Jake Diekman is one intense dude.
His second spring outing Friday wasn't to his liking, as indicated by the four runs (two unearned) the Cleveland Indians scored against him in the fifth inning en route to a 9-4 victory.
Another indication was his reaction after being removed after recording only two outs. The quiet of a pitching change was interrupted by a crashing noise and an unmistakable scream of a 12-letter curse word that would make your mother blush.
That might have been the same word Andrew Miller used after Joey Gallo crushed a homer as the first hitter of the next inning, though probably more in amazement than anger.
It's a versatile word.
Gallo's first of the spring traveled out to right-center field and short-hopped the Cincinnati Reds banner hanging on a fence that keeps the riff-raff out of Goodyear Ballpark.
Statcast isn't at the spring home of the Indians and Reds, so no estimated distance was provided. Let's go with 700 feet.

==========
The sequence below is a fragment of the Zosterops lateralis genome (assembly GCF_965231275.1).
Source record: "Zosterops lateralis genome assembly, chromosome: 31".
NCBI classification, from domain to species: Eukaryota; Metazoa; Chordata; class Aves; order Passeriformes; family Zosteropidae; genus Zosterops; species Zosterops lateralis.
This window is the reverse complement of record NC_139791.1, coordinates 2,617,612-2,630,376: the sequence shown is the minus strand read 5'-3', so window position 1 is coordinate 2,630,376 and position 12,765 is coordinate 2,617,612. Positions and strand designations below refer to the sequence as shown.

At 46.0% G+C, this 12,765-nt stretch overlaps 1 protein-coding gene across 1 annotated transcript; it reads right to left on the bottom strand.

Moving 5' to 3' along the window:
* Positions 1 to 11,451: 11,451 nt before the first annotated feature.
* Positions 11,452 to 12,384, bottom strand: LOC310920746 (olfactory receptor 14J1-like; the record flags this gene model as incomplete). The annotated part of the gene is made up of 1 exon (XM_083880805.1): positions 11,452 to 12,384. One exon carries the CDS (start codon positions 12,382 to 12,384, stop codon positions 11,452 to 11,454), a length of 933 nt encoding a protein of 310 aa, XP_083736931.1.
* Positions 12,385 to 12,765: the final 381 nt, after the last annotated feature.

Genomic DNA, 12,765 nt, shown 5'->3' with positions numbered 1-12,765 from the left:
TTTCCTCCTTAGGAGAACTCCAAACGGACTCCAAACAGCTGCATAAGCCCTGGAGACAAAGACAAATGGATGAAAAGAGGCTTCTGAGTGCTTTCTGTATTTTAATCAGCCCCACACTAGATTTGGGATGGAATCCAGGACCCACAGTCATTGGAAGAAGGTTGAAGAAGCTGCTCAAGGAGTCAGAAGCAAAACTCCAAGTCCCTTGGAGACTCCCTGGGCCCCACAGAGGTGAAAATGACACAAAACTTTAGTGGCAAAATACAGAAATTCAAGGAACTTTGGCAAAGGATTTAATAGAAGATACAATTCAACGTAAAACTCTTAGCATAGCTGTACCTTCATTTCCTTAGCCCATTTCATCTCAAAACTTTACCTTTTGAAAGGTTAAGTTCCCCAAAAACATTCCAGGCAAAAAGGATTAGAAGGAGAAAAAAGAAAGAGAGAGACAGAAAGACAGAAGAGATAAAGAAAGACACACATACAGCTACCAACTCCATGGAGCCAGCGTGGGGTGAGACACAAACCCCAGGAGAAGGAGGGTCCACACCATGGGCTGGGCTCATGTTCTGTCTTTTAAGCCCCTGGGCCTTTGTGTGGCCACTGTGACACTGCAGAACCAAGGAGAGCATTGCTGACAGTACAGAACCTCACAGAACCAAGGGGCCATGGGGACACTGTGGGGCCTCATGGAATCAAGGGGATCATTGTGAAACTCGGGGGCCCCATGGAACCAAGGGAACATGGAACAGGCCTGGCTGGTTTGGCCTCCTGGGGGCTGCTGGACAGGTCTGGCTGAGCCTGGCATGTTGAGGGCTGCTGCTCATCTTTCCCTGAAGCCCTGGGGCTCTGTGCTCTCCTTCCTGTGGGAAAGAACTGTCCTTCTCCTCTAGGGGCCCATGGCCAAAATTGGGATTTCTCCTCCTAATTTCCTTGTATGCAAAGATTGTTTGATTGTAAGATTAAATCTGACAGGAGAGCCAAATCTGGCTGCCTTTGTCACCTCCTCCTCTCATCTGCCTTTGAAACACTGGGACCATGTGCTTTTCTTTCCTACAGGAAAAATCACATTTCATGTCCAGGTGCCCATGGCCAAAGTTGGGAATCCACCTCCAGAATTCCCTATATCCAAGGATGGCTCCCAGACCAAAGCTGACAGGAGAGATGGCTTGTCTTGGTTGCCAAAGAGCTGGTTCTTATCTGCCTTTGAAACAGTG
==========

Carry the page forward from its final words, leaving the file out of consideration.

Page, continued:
Here's the Surprise Five from Friday:
1. The thing about each Gallo monster shot is that he seems largely unimpressed by it.
Maybe that should be expected from someone who has been hitting the longest homers his entire baseball life.
The only concession Gallo gave is that he "hit it pretty good." That will happen, he said, whenever he gets the barrel to the ball. He also hit it off one of the premier relievers in the game and probably the top left-handed reliever, but Gallo downplayed that by saying Miller isn't yet where he will be during the regular season.
"I know he'll come at me with more next time," Gallo said.
But the homer in the sixth and the lineout to right in the fourth were part of Gallo's goal this spring. He wants to put more balls in play and be more of hitter than a slugger. If he accomplishes that, who knows how many more homers he will hit.